Hands on Stanzas

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About the Program | Testimonials | Poets in Residence


About the Program

Watch this video to learn more about our program, and to meet our team and our students, and read more below.


Hands On Stanzas is our creative literacy residency program in Chicago Public Schools. We hire Chicago poets/teaching artists (Poets In Residence) to teach year-long residencies. The poets meet with their classrooms weekly, and publish student work after each session on our Hands On Stanzas school blogs. Each week our poet and students read, write, discuss, and perform poetry. The program improves reading and writing skills, builds confidence, and affirms the voices of young Chicagoans.

Each year, our students show not only an increase in literacy and comprehension, but they self-report increased confidence in reading, writing, and self-expression. Weekly publications of their work help students see the value in their creative thinking and allow them to share their poems with family, teachers, and the community.

Our program provides a number of creative cultural opportunities outside of the classroom as well. Recent opportunities include: our TEAM Englewood students performing in a Teen Poetry Reading at CPL’s beautiful Harold Washington Library, a year-long collaboration the Chicago Symphony Orchestra, including out students performing live at the CSO, and a collaboration with the Gwendolyn Brook Centennial celebration.

Every year, we honor our talented students at the All Schools Reading, a final celebration of a year of poetry well done. One student from each residency classroom reads in a beautiful room at the Chicago Cultural Center. Please join us and see our program in action! This year the All Schools Reading happens Wednesday, May 31st, at the Poetry Foundation. (Stay tuned for final details!)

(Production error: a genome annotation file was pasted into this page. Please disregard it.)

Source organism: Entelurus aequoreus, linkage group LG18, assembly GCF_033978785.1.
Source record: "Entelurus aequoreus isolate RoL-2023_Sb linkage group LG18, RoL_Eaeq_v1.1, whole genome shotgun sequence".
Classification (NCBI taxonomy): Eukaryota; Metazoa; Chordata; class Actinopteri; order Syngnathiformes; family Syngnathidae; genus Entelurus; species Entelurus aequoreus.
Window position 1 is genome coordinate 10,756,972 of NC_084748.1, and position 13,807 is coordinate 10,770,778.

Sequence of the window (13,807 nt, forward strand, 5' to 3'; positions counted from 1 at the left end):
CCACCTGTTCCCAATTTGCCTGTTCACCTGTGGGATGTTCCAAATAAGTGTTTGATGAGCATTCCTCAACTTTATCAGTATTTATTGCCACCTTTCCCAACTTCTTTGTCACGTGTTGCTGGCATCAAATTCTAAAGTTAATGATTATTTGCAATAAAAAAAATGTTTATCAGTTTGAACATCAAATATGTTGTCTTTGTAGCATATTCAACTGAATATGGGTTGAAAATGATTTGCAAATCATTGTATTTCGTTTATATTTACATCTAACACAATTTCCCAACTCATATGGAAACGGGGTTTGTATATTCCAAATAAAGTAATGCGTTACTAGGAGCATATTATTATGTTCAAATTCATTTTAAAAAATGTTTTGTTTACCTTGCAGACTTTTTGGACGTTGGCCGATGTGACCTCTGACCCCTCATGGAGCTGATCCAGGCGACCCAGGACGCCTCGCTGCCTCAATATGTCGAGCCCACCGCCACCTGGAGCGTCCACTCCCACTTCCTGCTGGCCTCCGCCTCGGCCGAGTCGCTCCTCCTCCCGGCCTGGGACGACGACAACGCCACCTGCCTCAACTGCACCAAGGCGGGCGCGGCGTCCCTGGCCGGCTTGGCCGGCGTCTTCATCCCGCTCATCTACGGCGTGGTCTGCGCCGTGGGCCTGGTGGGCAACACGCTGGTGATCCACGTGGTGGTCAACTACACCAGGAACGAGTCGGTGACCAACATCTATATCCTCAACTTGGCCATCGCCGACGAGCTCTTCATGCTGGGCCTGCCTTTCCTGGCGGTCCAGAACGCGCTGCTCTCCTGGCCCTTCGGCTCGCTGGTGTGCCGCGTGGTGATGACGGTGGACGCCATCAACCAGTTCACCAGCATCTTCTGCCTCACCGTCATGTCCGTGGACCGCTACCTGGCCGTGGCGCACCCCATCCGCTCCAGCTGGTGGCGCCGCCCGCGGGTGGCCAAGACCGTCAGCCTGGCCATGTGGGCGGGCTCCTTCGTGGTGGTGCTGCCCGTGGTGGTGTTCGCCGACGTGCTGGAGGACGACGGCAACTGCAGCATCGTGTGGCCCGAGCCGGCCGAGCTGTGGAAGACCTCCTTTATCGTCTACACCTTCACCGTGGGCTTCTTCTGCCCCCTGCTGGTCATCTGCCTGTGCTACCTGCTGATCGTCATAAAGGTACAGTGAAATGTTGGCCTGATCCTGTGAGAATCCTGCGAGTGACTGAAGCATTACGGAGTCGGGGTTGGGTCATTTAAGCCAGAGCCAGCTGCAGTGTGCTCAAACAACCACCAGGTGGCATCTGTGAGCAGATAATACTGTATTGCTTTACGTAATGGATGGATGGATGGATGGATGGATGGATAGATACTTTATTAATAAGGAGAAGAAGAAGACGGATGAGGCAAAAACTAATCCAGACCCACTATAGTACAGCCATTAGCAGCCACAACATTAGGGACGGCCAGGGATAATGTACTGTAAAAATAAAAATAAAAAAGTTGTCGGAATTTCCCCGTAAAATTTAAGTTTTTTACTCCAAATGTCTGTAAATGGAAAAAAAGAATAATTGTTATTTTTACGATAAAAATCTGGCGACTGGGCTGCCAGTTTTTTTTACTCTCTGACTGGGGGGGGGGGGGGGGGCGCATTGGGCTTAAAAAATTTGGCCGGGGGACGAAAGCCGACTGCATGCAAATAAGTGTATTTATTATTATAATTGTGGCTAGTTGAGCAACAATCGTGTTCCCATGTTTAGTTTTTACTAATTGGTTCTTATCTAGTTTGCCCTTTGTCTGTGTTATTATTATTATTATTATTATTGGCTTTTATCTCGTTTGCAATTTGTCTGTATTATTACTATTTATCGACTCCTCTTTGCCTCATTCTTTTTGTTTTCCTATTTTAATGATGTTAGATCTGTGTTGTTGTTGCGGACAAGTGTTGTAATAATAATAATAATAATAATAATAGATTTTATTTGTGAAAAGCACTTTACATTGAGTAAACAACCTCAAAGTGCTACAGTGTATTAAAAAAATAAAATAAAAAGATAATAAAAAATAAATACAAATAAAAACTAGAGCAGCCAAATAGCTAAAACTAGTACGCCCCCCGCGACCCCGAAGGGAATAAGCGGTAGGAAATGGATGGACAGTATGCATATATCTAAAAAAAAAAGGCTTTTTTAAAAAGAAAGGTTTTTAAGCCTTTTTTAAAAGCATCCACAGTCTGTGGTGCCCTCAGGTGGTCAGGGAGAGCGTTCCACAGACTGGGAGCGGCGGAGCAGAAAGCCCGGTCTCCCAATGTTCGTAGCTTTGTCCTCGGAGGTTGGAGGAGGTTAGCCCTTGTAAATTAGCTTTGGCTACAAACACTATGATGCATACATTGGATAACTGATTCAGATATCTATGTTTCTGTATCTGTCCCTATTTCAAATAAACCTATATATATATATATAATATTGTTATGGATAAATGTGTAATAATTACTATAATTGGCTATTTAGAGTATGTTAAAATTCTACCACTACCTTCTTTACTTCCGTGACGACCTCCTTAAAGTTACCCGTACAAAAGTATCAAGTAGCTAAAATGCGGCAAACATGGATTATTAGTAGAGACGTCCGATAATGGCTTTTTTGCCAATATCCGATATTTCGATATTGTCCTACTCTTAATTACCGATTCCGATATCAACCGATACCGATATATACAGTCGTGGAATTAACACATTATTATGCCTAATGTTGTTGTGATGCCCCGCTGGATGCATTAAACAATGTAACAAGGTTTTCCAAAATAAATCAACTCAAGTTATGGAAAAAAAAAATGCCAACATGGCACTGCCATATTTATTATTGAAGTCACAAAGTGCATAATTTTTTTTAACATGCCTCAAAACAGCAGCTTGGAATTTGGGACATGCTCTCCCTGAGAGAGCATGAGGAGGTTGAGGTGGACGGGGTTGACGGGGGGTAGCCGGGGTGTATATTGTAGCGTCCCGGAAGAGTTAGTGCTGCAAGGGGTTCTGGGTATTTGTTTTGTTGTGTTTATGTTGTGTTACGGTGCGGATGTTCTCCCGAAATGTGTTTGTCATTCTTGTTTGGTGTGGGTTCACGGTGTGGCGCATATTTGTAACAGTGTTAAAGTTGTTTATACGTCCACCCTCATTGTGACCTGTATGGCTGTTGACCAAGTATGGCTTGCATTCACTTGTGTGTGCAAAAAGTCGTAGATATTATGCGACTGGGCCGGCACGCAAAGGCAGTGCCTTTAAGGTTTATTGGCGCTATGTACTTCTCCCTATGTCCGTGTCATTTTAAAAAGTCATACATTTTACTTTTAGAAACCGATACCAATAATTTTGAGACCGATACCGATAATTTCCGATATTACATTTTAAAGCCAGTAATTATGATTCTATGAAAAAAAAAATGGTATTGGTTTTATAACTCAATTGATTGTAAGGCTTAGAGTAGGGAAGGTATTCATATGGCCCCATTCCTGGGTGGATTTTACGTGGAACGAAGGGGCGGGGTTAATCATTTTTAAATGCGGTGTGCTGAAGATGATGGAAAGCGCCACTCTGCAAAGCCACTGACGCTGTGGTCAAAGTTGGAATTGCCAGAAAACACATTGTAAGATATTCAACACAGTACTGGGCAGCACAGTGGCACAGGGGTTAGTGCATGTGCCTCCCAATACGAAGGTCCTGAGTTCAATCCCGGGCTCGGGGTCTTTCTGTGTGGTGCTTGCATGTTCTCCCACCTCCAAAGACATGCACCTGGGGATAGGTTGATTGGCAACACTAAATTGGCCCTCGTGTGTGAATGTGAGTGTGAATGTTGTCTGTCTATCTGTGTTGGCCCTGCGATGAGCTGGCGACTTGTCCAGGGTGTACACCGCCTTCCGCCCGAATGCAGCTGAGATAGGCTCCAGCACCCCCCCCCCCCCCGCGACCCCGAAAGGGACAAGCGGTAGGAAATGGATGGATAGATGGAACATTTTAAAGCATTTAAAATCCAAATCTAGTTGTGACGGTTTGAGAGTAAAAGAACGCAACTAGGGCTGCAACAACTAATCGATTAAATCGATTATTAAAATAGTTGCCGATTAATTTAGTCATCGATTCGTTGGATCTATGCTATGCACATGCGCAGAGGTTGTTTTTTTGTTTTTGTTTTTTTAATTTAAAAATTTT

The skeleton of a ladybug.
An elaborate garbage chute leading
to nowhere. Atlantis without
people. My thoughts when I do
my homework. A planet with
1,000,000 moons. A bird with
only wings. An ocean
in the night sky. 10,000
bugs farting under water.
Black ice with veins.
A headless woman wearing
a see-through dress. My hair
at six in the morning. My
dad when I broke his prize possession.

by Jack, 4th Grader, Hands on Stanzas student
(poem inspired by inkblot)

To enquire about Hands On Stanzas in your school, send us a note at info@poetrycenter.org



From the students:

“Writing poetry makes me feel free.”
Buenda D.

“Writing poetry makes me feel like I can see myself, like I can see my reflection, but not in a mirror, in the world. I write and I know I can be reflected.”
Oscar S.

“Before Hands on Stanzas, I thought poetry was only for rich people and fancy people. Now I think poetry is for all kinds of people. Reading poetry makes me feel like a queen reading a new law. The best part of poetry is when I’m reading to my class, I feel like I’m reading to the whole world.”
Esther C.

“Writing poetry is like your best friend.”
Jessica M

Arne Duncan, Secretary of Education:
“Reading the students’ fine and expressive poems is very satisfying. It is so important that our students have the opportunity to experience the challenge and rewards of creative writing. The [Hands on Stanzas] program gives our students a reason to want to write. Thank you for everything you are doing on behalf of our students.”

Dana Gioia, former Chairman, National Endowment for the Arts: 
“Your organization plays an important role in the arts, especially in arts education with under-resourced schools and neighborhoods. The National Endowment for the Arts is proud to have been able to award a grant toward those programs this year.”

Layla Erzrumly, Teacher, Smyser Elementary:
“I have observed an improvement in [my students’] understanding and better use of voice and figurative language in their writing, as well as in their thinking during class discussions. Thank you for providing us with such a rich program and enthusiastic teaching!”

Jennifer Radosevich, MCLT, Burroughs Elementary:
“The program is helping our students become comfortable and confident among their peers through sharing aloud and poem collaboration, even though many of them are bilingual.”


Poets in Residence

Bryant Cross